PEP 312 - Making lambdas implicit worries me, surely it's just the name 'lambda' that is bad...

Alex Martelli aleax at
Fri Mar 14 10:40:44 CET 2003

Stephen Horne wrote:
> What Jack was asserting was not just that lambda is a long keyword
> that is (almost) always in the middle of a line. His intention was to
> assert that this property is responsible for making the word 'lambda'
> "jar the eyes".

Ah, thanks for the clarification; I had indeed missed this intention.

> To me, it seems absurd that the ugliness of a word could be a function
> of whether it happens to be a keyword or some other kind of word. The
> distinction between keywords and identifiers has no relevance to how
> jarring something is when you read it.

Probably not; the keyword/identifier distinction is very important
in some contexts but presumably not in that of "jarringhood" (:-).

> BTW - on the 'never'/'rarely' issue - there is a term "relative
> absolute" which with a simple play on words expresses the fact that it
> is perfectly valid to use 'absolute' words as extreme relatives.

I'm not familiar with the specifical oxymoron you quote, but in more
classic terms it does seem a form of hyperbole, or even catachresis.
Like many other rhetorical figures, it can usefully color one's speech,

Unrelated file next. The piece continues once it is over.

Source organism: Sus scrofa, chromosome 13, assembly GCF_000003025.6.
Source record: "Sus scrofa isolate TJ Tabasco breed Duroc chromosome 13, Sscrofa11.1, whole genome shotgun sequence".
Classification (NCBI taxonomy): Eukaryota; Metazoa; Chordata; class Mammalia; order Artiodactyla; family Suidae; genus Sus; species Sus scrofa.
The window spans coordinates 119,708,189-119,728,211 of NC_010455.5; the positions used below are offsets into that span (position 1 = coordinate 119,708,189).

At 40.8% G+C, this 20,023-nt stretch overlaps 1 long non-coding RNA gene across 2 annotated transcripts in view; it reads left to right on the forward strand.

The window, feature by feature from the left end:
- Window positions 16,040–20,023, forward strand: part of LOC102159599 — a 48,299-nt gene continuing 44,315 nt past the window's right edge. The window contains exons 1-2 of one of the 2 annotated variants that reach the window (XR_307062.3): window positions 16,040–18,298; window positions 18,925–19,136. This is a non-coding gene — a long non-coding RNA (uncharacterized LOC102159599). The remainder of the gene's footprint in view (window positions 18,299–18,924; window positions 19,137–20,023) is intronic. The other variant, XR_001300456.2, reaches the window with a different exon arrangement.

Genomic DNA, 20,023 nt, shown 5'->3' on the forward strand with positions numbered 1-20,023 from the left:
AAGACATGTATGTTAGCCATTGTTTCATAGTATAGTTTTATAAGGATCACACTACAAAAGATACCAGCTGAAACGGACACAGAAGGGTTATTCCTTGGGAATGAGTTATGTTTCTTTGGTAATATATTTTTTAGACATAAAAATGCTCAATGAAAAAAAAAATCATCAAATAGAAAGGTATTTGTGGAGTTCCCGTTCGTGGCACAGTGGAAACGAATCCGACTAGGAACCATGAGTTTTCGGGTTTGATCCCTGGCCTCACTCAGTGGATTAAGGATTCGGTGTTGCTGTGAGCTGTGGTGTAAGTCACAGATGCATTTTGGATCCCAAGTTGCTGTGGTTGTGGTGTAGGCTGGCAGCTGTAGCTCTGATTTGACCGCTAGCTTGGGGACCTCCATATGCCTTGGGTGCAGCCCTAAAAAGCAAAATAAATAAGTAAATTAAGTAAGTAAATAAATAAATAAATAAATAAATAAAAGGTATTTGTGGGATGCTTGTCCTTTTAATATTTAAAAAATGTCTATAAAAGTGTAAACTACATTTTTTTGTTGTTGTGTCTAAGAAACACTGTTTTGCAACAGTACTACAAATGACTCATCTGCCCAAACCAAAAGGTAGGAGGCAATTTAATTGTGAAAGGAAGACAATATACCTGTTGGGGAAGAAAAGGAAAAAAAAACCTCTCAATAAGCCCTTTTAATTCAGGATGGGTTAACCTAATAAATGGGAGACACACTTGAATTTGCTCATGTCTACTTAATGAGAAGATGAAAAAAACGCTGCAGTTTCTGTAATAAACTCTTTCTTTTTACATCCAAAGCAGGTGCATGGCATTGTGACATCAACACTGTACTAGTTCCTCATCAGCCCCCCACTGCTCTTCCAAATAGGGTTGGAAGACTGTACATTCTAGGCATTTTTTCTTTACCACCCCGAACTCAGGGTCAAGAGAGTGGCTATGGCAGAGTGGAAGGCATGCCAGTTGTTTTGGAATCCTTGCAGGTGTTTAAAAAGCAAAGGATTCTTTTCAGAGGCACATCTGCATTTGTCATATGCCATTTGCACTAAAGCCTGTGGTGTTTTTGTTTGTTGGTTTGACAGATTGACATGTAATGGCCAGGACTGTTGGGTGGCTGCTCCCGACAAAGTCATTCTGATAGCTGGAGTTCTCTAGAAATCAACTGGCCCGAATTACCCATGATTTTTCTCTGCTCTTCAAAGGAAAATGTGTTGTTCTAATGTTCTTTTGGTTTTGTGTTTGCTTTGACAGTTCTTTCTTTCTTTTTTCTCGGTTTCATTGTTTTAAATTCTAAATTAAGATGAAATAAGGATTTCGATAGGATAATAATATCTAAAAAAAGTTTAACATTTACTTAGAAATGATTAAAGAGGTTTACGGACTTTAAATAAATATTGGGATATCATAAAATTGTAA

but particularly in technical discourse it's best used cautiously, as
it can engender misunderstandings.

In this specific case, since there ARE some keywords that can never
start a (logical) line ('and', &c), AND some that can but rarely do
('lambda'), conflating the two with a hyperbolic "never" can in
fact leave some doubt in the reader -- particularly when unsure of
the point of the whole discourse -- as to whether the writer is
aware of the distinction, and whether the distinction being thus
brushed away is or isn't relevant to the issue anyway.  I'm not sure
the confusion is worth the slight "coloring" (see, litotes [which is
here shading into aporia] can also offer one's discourse some color,
while being less prone to such misunderstandings as the more popular
hyperbole can often engender...).

> Superlatives are, quite simply, not always *strictly* superlative.
> It's all part of the subjectivity of natural language, and one of the
> reasons context can be so important - not to mention, where relevant,
> redundancy (in the error detection and correction sense).
> Knowledge of these kinds of things is only really useful if you want
> to out-pedant a language pedant, of course ;-)

Knowledge of rhetorics has its uses, and providing hi-falutin' terms 
that are not widely known is one such use, particularly in pedanter-
than-thou duels...


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